Nesha Jairam is the data and systems manager at the Georgia Division of Family and Children Services. The division works to prioritize the safety of Georgia’s children by providing support to children and families across the state of Georgia. Nesha is working to ensure self-sufficiency and a positive permanency for youth in foster care, by focusing on high school graduation, specifically for African American female youth in the foster care system. She works to ensure high school completion, which will lead to a life of self-sufficiency, increase the likelihood of obtaining a stable job, and decrease the likelihood of adverse health outcomes. Nesha has also conducted research and data collection with the Centers for Disease Control and Prevention, University of Georgia, and University of Michigan. She is a graduate of Spelman College with a bachelor’s degree in psychology and neuroscience. She received her Master of Public Health with a concentration in Epidemiology and Biostatistics from the University of Georgia.


Jose Luis Plaza is a manager at The California Endowment, one of the largest private health foundations, working on various statewide portfolios ranging from immigration, civic engagement, Latinos, and LGBTQ issues among others. Previously, he served as the Bill & Melinda Gates Higher Education Fellow with the Congressional Hispanic Caucus Institute (CHCI) where he furthered his research and practice focusing on macro policy and political issues to ensure quality impact in his home base. He worked in the office of Congressman Raul Ruiz as part of his placement. Following his role at CHCI, Jose served as the national director for Latino engagement for Enroll America. Jose has served on the boards of the Latin American Youth Center, New Leaders Council- DC, and most recently was president and board chair of the Latino LGBT History Project. Born in Guanajuato, Mexico, Jose is the proud son of migrant laborers. Jose earned bachelor’s degrees in social science and English from San Diego State University. He also holds a master’s in counseling from California State University, Long Beach and is pursuing a doctorate in higher education from the University of Southern California.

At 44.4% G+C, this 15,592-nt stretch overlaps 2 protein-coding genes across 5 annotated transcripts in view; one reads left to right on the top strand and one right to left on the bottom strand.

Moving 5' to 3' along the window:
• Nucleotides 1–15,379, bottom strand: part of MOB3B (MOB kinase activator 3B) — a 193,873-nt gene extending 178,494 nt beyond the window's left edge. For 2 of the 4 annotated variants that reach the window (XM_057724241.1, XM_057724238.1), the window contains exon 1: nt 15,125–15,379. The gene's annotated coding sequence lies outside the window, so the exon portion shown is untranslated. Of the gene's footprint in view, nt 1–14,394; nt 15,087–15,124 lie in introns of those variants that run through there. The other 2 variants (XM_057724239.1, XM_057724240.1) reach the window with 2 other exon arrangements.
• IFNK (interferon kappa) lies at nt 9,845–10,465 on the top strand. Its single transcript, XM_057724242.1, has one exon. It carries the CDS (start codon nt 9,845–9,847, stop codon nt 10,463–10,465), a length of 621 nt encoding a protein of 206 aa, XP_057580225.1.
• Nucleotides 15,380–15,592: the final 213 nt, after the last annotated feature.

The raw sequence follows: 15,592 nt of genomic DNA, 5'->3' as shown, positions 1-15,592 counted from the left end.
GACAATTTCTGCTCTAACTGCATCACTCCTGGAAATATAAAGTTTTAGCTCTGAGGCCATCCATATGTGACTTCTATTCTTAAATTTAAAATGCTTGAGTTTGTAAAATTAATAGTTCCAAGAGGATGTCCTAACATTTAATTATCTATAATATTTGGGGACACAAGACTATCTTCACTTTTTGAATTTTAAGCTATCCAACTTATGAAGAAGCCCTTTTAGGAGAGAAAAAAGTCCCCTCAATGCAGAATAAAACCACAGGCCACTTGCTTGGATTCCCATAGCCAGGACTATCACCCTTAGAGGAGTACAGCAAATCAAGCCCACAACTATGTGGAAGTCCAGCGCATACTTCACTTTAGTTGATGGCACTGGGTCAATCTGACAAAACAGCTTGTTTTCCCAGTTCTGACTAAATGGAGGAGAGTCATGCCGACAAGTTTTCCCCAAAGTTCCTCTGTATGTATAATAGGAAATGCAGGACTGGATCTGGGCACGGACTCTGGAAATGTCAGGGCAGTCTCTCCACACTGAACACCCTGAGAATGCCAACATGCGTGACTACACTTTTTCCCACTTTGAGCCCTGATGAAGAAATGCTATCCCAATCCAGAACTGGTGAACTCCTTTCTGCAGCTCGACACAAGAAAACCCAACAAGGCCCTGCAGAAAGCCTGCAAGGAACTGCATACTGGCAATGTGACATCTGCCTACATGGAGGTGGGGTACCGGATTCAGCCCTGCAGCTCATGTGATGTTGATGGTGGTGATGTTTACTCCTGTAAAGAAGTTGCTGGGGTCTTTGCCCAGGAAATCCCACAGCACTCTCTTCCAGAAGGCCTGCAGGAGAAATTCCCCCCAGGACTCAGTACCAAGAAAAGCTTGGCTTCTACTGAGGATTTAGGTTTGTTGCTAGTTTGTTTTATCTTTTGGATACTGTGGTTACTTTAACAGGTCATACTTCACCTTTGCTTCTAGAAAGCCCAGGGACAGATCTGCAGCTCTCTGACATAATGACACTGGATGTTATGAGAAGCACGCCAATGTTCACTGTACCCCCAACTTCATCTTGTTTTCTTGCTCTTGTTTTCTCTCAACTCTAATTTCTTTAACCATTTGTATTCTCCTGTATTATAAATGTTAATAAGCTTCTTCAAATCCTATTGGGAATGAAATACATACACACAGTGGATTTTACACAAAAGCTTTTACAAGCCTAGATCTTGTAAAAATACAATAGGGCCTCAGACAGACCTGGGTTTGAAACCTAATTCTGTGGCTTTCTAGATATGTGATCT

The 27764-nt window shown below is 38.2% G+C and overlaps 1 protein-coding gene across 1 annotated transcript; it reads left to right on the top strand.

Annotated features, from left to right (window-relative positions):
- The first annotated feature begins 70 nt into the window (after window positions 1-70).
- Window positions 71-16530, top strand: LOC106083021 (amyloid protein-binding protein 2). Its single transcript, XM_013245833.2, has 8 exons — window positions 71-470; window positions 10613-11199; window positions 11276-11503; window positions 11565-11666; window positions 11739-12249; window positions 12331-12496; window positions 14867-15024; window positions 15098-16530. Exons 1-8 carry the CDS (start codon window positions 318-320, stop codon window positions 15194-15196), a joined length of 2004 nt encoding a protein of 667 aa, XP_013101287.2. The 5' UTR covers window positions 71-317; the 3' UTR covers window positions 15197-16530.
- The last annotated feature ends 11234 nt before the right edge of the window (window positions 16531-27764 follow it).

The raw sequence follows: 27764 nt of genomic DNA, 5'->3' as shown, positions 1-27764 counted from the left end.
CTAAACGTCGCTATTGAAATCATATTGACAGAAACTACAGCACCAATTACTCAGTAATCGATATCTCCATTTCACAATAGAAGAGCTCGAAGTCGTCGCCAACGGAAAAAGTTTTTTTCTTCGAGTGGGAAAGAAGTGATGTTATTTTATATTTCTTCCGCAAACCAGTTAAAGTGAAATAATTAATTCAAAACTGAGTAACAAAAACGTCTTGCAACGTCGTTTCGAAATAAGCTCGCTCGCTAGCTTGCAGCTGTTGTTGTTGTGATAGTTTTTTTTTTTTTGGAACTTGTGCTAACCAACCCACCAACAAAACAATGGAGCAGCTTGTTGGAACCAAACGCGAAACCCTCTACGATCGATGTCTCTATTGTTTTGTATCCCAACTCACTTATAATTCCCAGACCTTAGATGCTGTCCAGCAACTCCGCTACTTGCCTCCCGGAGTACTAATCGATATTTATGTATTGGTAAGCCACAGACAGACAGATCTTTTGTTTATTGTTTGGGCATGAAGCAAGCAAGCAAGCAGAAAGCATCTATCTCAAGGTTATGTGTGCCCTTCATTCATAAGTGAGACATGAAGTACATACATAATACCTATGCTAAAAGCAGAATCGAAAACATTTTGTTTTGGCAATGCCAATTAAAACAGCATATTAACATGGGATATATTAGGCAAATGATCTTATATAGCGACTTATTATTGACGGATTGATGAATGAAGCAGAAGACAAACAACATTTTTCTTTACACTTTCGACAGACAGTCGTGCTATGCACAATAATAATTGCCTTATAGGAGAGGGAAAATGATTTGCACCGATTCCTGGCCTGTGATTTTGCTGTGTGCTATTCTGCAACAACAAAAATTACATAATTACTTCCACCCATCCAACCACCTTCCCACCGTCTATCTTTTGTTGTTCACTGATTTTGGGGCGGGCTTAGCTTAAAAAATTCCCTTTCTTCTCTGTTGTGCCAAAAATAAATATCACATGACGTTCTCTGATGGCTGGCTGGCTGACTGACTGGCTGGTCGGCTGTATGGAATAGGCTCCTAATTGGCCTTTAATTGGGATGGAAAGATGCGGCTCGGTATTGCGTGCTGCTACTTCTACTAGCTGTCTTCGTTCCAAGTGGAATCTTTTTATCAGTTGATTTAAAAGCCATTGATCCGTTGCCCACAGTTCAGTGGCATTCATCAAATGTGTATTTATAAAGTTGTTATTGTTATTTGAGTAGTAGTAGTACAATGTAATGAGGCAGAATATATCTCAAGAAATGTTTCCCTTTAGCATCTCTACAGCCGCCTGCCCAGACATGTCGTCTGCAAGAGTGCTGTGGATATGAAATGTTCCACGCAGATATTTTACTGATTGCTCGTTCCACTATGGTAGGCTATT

Matthew Roberson is the executive director of Mille Lacs Band of Ojibwe, Department of Athletic Regulation and an enrolled member of the Wichita and Affiliated Tribes (Keechi). Matthew also serves as the chair of the Wichita Tribe Sports Commission, president of the Association of Combative Sports Commissions, Region Six Director for the North American Indigenous Games Board of Directors, and manager for Quivera, LLC, a tribally owned 8(a) company. Matthew is also a nationally certified boxing and mixed martial arts judge and timekeeper. While under his leadership, The Mille Lacs Band of Ojibwe Department of Athletic Regulation was recognized as the 2017 Promoter/Organization of The Year by the Minnesota Boxing Hall of Fame. This was the first and only a time an athletic commission was bestowed this honor. Hailing from Anadarko, Oklahoma, Matthew has been a strong advocate for Indian Country as well as a trusted leader in athletic regulation. He attended The University of Central Oklahoma on a football scholarship while studying business management. Matthew is a 2016 graduate of St. Cloud State University’s MLCV Casino Leadership Program.


Sean Tennerson is the director of social innovation at The Case Foundation. In this position, Sean leads the Case Foundation’s Millennial Engagement portfolio, including the Millennial Impact Project. She has also contributed to the Foundation’s work on the Impact Investing movement, specifically working on the Impact Investing Network Map to use publicly available data to demonstrate where and what sort of impact investments have occurred globally. When not at work, Sean is usually out exploring Washington, DC. She loves to go on runs with her big gray dog Blue. She also tries to flex her creativity muscles through drawing and crocheting and is always working on improving her French skills. Sean holds a bachelor’s degree in economics from University of California, Berkeley.

Resource Types: NGen Fellows